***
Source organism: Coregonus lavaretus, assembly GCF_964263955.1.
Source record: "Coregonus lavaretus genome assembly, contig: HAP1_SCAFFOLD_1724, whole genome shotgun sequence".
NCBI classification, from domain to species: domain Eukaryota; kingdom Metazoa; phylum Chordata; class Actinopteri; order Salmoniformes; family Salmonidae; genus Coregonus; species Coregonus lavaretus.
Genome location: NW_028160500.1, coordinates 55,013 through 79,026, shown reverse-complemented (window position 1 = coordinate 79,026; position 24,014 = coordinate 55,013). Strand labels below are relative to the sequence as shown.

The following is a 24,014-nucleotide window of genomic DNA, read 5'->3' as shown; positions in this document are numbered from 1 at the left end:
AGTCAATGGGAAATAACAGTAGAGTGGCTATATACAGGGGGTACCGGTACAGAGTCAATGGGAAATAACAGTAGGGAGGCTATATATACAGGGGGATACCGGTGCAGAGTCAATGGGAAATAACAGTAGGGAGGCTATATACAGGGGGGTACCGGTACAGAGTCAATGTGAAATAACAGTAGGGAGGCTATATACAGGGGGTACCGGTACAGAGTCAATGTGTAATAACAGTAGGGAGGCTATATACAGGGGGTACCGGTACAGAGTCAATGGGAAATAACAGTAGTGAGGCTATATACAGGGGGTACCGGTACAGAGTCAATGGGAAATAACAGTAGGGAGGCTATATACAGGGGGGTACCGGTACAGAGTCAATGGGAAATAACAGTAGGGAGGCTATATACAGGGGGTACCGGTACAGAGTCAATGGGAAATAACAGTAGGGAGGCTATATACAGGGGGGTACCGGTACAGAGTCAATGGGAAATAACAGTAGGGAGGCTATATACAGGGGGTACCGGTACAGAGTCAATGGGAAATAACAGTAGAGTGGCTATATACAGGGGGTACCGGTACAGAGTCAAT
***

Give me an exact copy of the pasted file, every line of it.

Source organism: Coregonus lavaretus, assembly GCF_964263955.1.
Source record: "Coregonus lavaretus genome assembly, contig: HAP1_SCAFFOLD_1724, whole genome shotgun sequence".
NCBI classification, from domain to species: domain Eukaryota; kingdom Metazoa; phylum Chordata; class Actinopteri; order Salmoniformes; family Salmonidae; genus Coregonus; species Coregonus lavaretus.
Genome location: NW_028160500.1, coordinates 55,013 through 79,026, shown reverse-complemented (window position 1 = coordinate 79,026; position 24,014 = coordinate 55,013). Strand labels below are relative to the sequence as shown.

The following is a 24,014-nucleotide window of genomic DNA, read 5'->3' as shown; positions in this document are numbered from 1 at the left end:
AGTCAATGGGAAATAACAGTAGAGTGGCTATATACAGGGGGTACCGGTACAGAGTCAATGGGAAATAACAGTAGGGAGGCTATATATACAGGGGGATACCGGTGCAGAGTCAATGGGAAATAACAGTAGGGAGGCTATATACAGGGGGGTACCGGTACAGAGTCAATGTGAAATAACAGTAGGGAGGCTATATACAGGGGGTACCGGTACAGAGTCAATGTGTAATAACAGTAGGGAGGCTATATACAGGGGGTACCGGTACAGAGTCAATGGGAAATAACAGTAGTGAGGCTATATACAGGGGGTACCGGTACAGAGTCAATGGGAAATAACAGTAGGGAGGCTATATACAGGGGGGTACCGGTACAGAGTCAATGGGAAATAACAGTAGGGAGGCTATATACAGGGGGTACCGGTACAGAGTCAATGGGAAATAACAGTAGGGAGGCTATATACAGGGGGGTACCGGTACAGAGTCAATGGGAAATAACAGTAGGGAGGCTATATACAGGGGGTACCGGTACAGAGTCAATGGGAAATAACAGTAGAGTGGCTATATACAGGGGGTACCGGTACAGAGTCAAT